With loops, the graph can even have a cyclic:

Control flow graph showing a loop Control flow graph showing a cycle for looping code.

I eventually added this visualization to the TS AST Viewer. You can play around with it yourself to get a sense for how Flow Nodes work.

Turning Type Inference Upside-Down

With some intuition about Flow Nodes in place, the code I was seeing in the type checker started to make a lot more sense.

TypeScript greedily constructs the control flow graph in the binder (binder.ts), then lazily evaluates it as it needs to get types in the checker (checker.ts) or for display (tsserver.ts). This is backwards from how we think about narrowing in our heads: rather than narrowing types as you read down your code, TypeScript narrows types by traversing back up the control flow graph from the point where symbols are referenced.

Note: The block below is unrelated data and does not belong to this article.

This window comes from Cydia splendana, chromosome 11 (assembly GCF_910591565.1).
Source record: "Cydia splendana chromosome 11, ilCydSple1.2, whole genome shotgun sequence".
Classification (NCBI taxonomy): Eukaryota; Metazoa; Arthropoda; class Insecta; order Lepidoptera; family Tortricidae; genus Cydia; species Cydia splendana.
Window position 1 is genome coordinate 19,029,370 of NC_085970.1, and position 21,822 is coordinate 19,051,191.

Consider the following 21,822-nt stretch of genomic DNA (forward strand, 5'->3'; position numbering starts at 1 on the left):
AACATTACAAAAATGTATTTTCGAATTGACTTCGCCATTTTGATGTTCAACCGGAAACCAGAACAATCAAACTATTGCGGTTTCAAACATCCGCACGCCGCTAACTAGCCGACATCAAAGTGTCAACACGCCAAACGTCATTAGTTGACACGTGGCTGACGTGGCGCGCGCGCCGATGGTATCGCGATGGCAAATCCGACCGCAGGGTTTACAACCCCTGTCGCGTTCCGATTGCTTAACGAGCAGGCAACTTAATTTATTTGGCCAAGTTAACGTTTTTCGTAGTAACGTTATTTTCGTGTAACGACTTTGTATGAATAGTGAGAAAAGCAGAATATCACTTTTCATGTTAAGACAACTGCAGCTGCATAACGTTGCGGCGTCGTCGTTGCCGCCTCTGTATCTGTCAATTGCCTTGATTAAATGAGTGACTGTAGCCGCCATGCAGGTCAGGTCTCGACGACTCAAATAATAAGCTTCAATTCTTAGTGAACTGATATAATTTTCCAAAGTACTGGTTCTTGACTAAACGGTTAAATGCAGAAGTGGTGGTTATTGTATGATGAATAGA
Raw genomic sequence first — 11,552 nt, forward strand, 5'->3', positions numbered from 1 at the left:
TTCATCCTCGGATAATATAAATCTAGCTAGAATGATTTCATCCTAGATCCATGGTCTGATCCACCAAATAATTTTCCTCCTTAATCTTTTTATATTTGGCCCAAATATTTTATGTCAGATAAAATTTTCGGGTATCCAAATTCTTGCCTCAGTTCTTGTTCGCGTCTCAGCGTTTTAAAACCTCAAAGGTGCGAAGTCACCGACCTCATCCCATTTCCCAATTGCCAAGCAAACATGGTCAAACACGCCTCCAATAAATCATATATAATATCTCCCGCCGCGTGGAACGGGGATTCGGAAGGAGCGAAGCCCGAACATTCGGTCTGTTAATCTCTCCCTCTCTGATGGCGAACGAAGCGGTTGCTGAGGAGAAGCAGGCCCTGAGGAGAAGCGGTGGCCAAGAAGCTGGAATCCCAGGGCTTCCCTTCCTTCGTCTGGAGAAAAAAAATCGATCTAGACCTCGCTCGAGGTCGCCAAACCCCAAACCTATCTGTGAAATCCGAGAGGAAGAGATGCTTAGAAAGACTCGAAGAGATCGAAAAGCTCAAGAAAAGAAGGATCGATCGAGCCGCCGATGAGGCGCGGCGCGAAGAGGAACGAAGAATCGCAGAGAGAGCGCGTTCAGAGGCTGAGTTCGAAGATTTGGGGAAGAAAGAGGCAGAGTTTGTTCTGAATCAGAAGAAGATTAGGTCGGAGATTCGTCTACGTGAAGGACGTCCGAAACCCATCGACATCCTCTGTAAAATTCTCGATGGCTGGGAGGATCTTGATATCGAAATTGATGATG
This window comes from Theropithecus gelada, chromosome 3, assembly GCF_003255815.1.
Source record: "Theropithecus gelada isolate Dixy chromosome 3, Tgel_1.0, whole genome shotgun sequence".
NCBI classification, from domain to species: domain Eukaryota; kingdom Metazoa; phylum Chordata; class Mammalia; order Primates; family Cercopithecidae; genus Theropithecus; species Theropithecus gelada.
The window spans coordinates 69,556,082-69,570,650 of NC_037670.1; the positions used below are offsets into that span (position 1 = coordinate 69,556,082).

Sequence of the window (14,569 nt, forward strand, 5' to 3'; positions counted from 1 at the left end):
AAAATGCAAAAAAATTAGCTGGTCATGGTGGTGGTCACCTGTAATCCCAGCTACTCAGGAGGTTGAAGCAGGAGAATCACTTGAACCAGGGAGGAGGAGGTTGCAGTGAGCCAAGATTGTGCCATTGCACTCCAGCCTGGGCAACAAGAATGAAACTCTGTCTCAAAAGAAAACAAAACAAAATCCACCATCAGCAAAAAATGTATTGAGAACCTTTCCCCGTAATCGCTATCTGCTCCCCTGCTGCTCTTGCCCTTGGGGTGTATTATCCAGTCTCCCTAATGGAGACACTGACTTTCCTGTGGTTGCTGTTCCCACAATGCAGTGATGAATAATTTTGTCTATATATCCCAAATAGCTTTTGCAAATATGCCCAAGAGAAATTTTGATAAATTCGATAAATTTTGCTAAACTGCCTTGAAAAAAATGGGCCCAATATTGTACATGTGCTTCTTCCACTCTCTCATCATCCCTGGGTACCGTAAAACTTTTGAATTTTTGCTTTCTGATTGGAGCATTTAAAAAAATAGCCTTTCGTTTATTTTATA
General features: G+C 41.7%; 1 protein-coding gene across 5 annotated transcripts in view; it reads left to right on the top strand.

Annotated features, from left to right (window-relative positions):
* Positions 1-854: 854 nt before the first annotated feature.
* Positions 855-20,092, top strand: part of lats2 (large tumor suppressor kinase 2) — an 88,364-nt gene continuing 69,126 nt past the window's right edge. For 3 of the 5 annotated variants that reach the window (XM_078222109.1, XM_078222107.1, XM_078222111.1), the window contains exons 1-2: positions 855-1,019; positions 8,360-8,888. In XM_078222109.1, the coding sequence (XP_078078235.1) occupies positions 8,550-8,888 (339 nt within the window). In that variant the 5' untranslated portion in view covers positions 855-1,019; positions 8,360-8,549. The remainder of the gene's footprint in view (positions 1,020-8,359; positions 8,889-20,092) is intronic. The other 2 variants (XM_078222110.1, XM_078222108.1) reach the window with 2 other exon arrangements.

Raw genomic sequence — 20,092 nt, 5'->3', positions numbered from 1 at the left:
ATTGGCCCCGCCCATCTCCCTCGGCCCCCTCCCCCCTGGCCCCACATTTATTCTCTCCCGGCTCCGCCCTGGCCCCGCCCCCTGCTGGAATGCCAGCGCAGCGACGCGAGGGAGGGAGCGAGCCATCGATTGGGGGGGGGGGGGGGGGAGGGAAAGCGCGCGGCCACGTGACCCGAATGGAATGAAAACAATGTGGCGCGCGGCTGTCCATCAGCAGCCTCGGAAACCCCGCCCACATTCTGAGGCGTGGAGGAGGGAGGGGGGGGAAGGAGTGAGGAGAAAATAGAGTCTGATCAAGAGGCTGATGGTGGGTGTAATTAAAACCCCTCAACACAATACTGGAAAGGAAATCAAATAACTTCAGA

Why does TypeScript do type inference this way? There are two reasons I can think of. The first is performance. In the context of the compiler, a symbol's type in a location is called its "flow type." Determining a symbol's flow type can be an expensive operation. It requires traversing the control flow graph all the way back to the root (usually the start of a function) and potentially computing some relationships between types along the way.

But often the flow type isn't needed. If you have an if statement like this:

function logNum(x: unknown) {
if (typeof x === 'number') {
console.log('x is a number');

Then the type of x inside the if statement is number. But that's not relevant to the type safety of this code in any way. There's no reason for TypeScript to determine the flow type of x. And indeed, it doesn't. At least not until you write x in the if block.

This leads us to a profound realization: until it becomes relevant, TypeScript has no idea what the type of x is!

If the type of x becomes relevant for type checking, then TypeScript will determine its flow type:

function logNum(x: unknown) {